(ii) In the decades after 1800 the US government comment committed itself to a policy of driving the American Indians westward, first beyond the river Mississippi, and then further west. As the Indians retreated, the settler’s poured in. they settled on the Appalachian plateau by the first decade of the eighteenth century, and then moved into the Mississippi valley between 1820 and 1850. Then they cleared larger areas, and erected fences around the fields. They ploughed the land and sowed corn and wheat. When the soil became impoverished and exhausted in one place, the migrants would move further west, to explore new lands and raise a new crop. It was, however, only after the 1860s that settlers swept into the Great Plains across the River Mississippi.
THE WHEAT FARMERS
(i) From the late nineteenth century there was a dramatic expansion of wheat production in the USA. The rising urban population, export market was becoming ever bigger and rise in what prices, encouraged farmers to produce wheat. The spread of the railways made it easy to transport the grain from the wheat growing regions to the eastern coast for export. By the twentieth century the demand became even higher, and during the First World War the world market boomed.
(ii) In 1910, about 45 million acres of land in the USA was under wheat. Nine years later, the area had expanded to 74 million acres, an increase of about 65 per cent. In many cases, big farmers – the wheat barons – controlled as much as 2,000 to 3,000 acres of land individually.
THE COMING OF NEW TECNNOLOGY
(i) This dramatic expansion was made possible by new technology. Through the nineteenth century, as the settlers moved into new habitats and lands, they modified their implements to meet their requirements.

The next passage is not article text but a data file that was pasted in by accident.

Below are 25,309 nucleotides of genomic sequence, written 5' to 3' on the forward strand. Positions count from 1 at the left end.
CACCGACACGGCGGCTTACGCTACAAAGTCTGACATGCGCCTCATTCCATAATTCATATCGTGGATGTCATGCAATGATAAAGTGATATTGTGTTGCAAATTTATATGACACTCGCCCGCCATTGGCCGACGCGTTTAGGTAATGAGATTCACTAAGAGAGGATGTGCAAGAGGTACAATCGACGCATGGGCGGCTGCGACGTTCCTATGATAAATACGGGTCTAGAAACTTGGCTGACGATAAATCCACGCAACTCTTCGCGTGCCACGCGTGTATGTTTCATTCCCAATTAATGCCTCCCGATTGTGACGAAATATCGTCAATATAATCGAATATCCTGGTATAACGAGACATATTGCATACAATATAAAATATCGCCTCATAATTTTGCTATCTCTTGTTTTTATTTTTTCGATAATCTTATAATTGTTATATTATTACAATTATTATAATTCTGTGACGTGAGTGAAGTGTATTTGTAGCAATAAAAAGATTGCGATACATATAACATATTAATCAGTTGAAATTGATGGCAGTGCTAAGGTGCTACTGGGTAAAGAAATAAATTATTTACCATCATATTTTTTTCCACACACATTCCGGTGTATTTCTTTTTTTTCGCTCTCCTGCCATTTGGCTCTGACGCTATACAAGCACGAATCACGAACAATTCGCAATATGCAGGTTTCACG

(ii) The prairie was covered with a thick mat of grass with tough roots. To break th sod and turn the soil over, a variety of new ploughs were devised locally. By early twentieth century, farmers in the Great Plains were breaking the ground with tractors and disk ploughs, clearing vast stretches for wheat cultivation.
In 1831, Cyrus McCormick invented the first mechanical reaper. By the early twentieth century, most farmers were using combined harvesters to cut grain. With one of these machines, 5oo acres of wheat could be harvested in two weeks.
(iii) For the big farmers of the Great Plains these machines had many attractions. The price of wheat was high and the demand seemed limitless.
(v) With power driven machinery, four men could plough, seed and harvest 2,000 to 4,000 acres of wheat in a season.
WHAT HAPPENED TO THE POOR ?
For the poorer farmers, machines brought misery. They borrowed money on loan to buy machines but found it difficult to pay back their debts. Many of them deserted their farmers and looked for jobs elsewhere. Mechanization reduced the need for labor. After 1920’s most farmers traced troubles. Production had expanded so rapidly during the war and post-war years that there was a large surplus. Unsold stocks piled up, storehouses overflowed with grain, and vast amounts of corn and wheat were turned into animal feed. Wheat prices fell and export markets collapsed. This created the grounds for the Great Agrarian Depressions of the 1930s that ruined wheat farmers everywhere.
In the 1930s, terrifying dust storms began to blow over the southem plains. Black blizzards rolled in, very often 7,000 to 8,000 feet high, rising like monstrous waves of muddy water. As the skies darkened, and the dust swept in, people were blinded and choked. Cattle were suffocated to death; their lungs caked whit dust and mud. Sand buried fences, covered fields, and coated the surfaces of rivers till the fish died. Dead bodies of birds and animals were strewing all over the landscape. Tractors and machines that had ploughed the earth and harvested the wheat in the 1920s were now clogged with dust, damaged beyond repair. They came because the early 1930s were years of persistent drought. Ordinary duststorms became black blizzards only because the entire landscape had been ploughed over, stripped of all grass that held it together. When wheat cultivation had expanded dramatically in the early twentieth century, zealous farmers had recklessly uprooted all vegetation, and tractors had expanded dramatically in the early twenties century, zealous farmers had recklessly uprooted all vegetation, and tractors had turned the soil over, and broken the sod into dust. The whole region had become a dust bowl.